The connection between depression and anger is two-fold. In some cases, unresolved anger can lead to depression, but on the other hand, depression can manifest itself in anger and hostility. Depression is a complex condition, affecting a wide range of people, from adult men and women, to teenagers, retirees, and even children.
The symptoms of depression are typically stereotyped as fatigue, inability to complete daily tasks, and feeling sad. In reality, many people suffering from depression may find that they feel angry and irritable a great deal of the time. Some even manage to keep up the facade of a normal life by performing daily tasks and carrying on with normal social interactions. These individuals may even try to convince themselves that nothing is wrong, even while they battle with inward emotional trauma.
Anger is especially apparent in men suffering from depression. Men and women react to situations differently, and for many men, responses come out through active behaviors. Along with depression and anger, symptoms of male depression include irritability, causing conflict, and indulging in reckless activity. The basic need for men to act in situations, either by fixing or eliminating problems, manifests itself in action. There made be a connection for this need to act and the rate of suicide among depressed men, which is substantially higher than that for depressed women.
Although depression can be linked to biochemical imbalances, it may also stem from environmental factors. Loss and stress are two main contributing forces leading to depression. Types of loss include the death of a loved one, loss of occupation through a firing or disability, divorce, and the inability to reach important life goals. Stress can come from work, financial troubles, or family and friends if relationships are strained.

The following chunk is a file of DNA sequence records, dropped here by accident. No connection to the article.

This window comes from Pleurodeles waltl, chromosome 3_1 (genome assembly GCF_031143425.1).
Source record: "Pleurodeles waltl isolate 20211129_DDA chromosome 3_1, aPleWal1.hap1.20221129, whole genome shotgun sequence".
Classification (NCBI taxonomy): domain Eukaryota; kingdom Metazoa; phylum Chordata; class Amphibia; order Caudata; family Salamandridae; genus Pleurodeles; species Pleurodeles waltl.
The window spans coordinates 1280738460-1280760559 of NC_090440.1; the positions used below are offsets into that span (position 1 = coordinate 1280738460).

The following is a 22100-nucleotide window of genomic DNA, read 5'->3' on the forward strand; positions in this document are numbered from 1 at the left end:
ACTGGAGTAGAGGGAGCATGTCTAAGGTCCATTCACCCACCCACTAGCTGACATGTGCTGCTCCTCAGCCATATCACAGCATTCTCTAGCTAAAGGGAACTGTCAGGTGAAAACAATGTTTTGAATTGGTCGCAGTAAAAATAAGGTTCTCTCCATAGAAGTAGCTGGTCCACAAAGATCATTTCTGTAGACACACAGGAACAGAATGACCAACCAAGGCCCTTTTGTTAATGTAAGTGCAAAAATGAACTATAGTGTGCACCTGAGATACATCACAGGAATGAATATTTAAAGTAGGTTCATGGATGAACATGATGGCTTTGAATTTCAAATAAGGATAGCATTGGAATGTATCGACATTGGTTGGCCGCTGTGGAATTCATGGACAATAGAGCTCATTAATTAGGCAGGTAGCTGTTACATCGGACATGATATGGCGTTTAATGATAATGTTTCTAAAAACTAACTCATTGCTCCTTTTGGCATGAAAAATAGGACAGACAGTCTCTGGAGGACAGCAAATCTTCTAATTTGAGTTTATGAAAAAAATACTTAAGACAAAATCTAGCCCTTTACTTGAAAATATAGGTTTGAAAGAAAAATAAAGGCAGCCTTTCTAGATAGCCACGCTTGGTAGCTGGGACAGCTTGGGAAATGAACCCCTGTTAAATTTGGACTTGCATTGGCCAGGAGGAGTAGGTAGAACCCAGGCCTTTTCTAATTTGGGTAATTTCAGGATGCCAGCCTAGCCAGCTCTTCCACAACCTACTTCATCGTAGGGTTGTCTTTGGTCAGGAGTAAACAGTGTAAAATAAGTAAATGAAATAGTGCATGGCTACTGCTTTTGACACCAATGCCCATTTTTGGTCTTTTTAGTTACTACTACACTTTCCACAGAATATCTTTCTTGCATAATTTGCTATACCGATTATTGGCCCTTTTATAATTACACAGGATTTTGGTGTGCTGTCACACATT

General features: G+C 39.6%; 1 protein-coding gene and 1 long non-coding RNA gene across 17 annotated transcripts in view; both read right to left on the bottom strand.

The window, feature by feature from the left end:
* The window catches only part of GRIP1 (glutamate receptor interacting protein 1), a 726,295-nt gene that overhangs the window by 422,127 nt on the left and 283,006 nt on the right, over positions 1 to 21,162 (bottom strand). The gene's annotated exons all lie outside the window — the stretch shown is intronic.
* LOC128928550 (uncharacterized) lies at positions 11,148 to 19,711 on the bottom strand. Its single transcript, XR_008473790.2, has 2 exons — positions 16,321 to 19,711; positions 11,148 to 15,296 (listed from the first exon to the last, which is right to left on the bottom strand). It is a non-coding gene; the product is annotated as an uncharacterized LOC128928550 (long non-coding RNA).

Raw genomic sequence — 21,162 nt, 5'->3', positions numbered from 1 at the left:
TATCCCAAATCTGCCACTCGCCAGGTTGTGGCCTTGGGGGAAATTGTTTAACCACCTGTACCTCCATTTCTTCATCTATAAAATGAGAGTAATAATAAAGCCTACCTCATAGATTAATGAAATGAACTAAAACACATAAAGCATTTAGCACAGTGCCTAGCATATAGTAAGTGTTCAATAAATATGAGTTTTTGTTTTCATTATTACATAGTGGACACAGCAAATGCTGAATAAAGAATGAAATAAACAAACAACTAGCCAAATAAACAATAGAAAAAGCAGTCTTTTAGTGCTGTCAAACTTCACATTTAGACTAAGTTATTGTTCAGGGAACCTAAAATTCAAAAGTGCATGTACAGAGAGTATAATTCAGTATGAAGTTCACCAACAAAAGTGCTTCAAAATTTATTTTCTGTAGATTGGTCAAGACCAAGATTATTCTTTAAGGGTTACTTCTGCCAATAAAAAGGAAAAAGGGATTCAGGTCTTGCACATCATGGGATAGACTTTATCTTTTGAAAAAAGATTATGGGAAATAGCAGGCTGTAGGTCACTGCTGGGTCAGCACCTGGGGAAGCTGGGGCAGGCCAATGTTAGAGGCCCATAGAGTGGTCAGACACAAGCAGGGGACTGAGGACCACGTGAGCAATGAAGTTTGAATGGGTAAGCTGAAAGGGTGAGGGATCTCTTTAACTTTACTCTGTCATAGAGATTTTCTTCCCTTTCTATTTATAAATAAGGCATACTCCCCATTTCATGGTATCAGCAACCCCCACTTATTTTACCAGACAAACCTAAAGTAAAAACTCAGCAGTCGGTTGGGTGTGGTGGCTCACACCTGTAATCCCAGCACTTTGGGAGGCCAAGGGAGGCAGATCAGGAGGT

In many cases, loss and stress simultaneously cause depression and anger. For example, if a death was unexpected, an individual may feel angry at God, angry at someone they blame for the death, or angry at themselves. Similarly, stress can cause anger, especially if the stress comes from a person who is supposed to be supportive and caring, like a spouse, family member, or close friend.
To some degree, anger can actually cause depression. In this case, depression and anger feed each other. If anger is chronic and unresolved, it typically leaves the individual in a state of imbalance. Many sources of anger cannot be fixed in a way that is satisfactory to the individual. For instance, if someone won't apologize or if an ex-spouse has remarried. In this case, only forgiveness of the wrong and moving on emotionally can cure the anger and depression, which can be the most difficult solution of all.